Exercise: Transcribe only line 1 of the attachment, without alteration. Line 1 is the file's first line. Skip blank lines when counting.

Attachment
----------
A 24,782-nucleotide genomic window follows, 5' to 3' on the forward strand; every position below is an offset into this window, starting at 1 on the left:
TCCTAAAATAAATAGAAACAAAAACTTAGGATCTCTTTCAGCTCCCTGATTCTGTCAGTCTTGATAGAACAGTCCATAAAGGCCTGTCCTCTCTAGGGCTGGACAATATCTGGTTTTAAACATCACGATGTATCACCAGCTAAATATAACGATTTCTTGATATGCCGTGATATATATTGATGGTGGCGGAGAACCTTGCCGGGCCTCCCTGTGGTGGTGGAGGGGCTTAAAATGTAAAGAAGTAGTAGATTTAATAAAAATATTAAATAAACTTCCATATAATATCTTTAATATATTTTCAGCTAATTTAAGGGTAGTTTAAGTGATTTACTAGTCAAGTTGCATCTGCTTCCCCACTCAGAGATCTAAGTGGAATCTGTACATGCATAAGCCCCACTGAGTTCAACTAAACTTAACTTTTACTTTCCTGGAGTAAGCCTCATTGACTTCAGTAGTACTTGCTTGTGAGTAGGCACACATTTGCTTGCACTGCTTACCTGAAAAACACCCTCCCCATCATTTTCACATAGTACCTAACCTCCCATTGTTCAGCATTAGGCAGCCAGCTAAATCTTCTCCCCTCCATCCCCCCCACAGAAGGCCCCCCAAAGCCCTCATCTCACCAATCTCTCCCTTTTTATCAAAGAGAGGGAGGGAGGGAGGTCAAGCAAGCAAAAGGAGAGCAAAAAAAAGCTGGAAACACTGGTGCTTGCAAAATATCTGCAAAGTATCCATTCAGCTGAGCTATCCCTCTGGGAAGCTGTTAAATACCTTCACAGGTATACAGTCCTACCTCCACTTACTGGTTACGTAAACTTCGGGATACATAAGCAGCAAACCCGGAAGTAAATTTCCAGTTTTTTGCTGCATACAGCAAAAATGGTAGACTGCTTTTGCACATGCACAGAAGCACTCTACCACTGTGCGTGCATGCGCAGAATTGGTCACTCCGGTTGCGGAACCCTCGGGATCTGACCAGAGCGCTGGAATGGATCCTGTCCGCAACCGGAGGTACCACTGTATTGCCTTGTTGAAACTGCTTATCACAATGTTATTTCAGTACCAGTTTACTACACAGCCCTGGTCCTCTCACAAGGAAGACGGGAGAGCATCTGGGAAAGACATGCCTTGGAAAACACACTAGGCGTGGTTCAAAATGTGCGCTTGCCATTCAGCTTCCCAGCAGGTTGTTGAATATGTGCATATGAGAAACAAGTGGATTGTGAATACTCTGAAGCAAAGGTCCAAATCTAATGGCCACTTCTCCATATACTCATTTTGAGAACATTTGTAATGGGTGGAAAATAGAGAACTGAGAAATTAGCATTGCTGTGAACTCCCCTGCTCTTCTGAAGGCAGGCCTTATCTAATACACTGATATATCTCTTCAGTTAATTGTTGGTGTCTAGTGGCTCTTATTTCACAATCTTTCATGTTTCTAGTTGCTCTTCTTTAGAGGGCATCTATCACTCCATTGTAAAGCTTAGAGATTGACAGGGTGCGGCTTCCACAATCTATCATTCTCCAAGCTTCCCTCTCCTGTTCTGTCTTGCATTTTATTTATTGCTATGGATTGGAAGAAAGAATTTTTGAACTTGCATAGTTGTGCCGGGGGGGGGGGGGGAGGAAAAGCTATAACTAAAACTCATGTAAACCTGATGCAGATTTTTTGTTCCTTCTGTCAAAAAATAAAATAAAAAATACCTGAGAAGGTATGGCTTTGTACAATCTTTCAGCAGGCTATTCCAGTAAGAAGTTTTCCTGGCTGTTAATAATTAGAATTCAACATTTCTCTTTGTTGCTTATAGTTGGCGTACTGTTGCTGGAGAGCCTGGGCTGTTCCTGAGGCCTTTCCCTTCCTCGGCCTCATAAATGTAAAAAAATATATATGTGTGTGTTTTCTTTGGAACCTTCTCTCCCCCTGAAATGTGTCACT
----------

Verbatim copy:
A 24,782-nucleotide genomic window follows, 5' to 3' on the forward strand; every position below is an offset into this window, starting at 1 on the left: